setupObservers(vm)
    }

    fun setupObservers(vm: MainViewModel) {
        progressObserver = TestObserver.create()
        vm.progress.subscribe(progressObserver)
        errorObserver = TestObserver.create()
        vm.errors.subscribe(errorObserver)
        showDataObserver = TestObserver.create()
        vm.showData.subscribe(showDataObserver)
    }

Writing some tests

Below you can find three simple examples.

Example 1

Test if positive response from the API triggers showData Observable and stores the data for later usage in the data variable.

@Test
fun getRepoShouldShowData() {
    val data = RepoResponse(12345)
    gitHubClient.repoResponse = data

    vm.getRepo("any", "thing")
    testScheduler.triggerActions()

    showDataObserver.assertValueCount(1)
    vm.data.shouldEqual(data)
}

Note: the shouldEqual method comes from ShouldKO which I really recommend but you can use any assertions you like.

Example 2

Test if HTTP exception triggers error Observable with the HTTP-specific error message.

@Test
fun getRepoErrorShouldShowHttpError() {
    gitHubClient.error = HttpErrors.getHttpException(404)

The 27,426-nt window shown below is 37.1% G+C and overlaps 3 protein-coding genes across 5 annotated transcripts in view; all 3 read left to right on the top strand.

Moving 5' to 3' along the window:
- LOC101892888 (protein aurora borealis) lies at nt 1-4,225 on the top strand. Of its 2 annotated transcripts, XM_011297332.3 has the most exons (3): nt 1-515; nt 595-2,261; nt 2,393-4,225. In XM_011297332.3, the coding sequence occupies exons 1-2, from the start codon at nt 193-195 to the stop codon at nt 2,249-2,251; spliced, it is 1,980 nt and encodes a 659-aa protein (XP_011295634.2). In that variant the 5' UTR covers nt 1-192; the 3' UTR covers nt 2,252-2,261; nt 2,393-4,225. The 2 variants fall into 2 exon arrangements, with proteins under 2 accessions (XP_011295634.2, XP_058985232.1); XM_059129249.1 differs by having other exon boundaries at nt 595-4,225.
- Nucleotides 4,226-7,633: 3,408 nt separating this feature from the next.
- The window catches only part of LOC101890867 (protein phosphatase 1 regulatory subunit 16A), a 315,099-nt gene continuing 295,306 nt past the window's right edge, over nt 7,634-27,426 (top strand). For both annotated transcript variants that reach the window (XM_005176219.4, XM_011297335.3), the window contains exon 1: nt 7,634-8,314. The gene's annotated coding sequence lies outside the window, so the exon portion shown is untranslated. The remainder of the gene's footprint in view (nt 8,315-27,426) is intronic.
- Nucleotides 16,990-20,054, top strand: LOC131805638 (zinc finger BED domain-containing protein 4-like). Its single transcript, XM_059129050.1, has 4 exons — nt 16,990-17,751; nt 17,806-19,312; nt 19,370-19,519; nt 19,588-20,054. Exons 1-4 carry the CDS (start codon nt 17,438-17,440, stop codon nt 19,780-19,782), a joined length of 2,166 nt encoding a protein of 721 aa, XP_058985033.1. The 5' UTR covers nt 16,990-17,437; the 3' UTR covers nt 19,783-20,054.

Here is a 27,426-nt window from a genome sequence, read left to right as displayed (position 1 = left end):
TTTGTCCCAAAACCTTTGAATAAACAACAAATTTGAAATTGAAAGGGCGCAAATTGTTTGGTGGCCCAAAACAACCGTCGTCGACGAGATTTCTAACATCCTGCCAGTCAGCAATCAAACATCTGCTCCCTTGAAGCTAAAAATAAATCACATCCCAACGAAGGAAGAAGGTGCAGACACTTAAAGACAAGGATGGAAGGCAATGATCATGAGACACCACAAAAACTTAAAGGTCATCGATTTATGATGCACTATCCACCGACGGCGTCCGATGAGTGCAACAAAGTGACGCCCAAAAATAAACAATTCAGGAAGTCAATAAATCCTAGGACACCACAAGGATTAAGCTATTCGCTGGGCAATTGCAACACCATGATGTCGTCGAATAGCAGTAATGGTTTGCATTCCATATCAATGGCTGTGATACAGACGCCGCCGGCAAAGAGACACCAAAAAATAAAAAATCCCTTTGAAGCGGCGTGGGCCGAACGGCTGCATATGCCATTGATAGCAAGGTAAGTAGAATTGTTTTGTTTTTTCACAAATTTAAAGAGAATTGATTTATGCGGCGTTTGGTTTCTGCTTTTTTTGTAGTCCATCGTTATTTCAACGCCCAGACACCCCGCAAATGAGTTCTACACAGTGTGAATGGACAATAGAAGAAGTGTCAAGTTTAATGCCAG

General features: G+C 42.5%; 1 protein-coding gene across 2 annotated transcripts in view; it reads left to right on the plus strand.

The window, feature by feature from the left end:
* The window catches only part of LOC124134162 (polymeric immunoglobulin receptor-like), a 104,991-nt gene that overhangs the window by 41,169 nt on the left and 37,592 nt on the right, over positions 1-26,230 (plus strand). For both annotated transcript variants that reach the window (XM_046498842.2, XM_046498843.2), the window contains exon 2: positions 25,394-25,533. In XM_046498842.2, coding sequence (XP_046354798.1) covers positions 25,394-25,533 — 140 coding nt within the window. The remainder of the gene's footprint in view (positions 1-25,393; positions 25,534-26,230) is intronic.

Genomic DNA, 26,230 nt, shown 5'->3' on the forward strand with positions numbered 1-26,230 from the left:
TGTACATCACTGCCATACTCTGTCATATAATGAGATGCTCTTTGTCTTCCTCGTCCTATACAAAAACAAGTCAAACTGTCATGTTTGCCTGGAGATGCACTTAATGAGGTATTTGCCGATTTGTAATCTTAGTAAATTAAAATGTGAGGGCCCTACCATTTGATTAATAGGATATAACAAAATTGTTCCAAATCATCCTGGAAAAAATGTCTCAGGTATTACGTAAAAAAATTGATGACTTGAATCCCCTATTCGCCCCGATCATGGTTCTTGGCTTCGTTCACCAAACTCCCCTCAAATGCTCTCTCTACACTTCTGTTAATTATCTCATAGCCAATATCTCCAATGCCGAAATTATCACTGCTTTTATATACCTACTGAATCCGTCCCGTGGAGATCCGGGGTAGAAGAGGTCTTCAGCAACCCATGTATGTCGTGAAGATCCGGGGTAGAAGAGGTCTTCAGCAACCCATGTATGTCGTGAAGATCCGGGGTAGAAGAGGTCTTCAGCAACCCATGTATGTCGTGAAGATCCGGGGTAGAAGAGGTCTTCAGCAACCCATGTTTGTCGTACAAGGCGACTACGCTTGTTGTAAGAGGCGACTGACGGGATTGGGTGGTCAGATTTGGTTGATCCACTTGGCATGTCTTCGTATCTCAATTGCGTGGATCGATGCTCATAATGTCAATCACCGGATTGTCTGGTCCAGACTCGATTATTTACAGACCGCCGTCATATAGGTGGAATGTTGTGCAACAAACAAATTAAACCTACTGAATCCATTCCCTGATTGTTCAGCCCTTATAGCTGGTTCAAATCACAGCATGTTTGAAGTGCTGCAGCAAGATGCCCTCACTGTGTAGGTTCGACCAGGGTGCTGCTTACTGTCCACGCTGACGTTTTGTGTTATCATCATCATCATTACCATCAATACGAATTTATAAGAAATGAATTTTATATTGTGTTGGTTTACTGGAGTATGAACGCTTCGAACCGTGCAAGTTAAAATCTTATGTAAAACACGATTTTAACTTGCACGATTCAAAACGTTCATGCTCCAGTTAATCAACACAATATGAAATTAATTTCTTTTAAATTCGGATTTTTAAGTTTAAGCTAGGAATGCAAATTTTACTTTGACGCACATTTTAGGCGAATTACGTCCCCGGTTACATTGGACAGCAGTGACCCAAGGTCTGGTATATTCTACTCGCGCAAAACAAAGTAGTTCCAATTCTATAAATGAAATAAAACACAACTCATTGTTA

vm.getRepo("any", "thing")
    errorObserver.assertValue(HttpErrors.DEFAULT_HTTP_ERROR_MESSAGE)
}

Example 3

Test if calling getRepo triggers progress Observable twice so that it should tell the view to show the loader and then to hide it.

@Test
fun getRepoShouldShowProgress() {
    vm.getRepo("any", "thing")
    progressObserver.assertValue(true)

    testScheduler.triggerActions()
    progressObserver.assertValueSequence(listOf(true, false))
}

Conclusion

As you can see, using ViewModels and RxJava Observables gives a very simple way to write unit tests for your code. I believe this great possibility will also encourage you to extract the business logic from the Android application components like Activities so that it can be tested without using instrumented tests or mocking the platform (e.g. with Robolectric).

This article was originally published on Bright Inventions blog.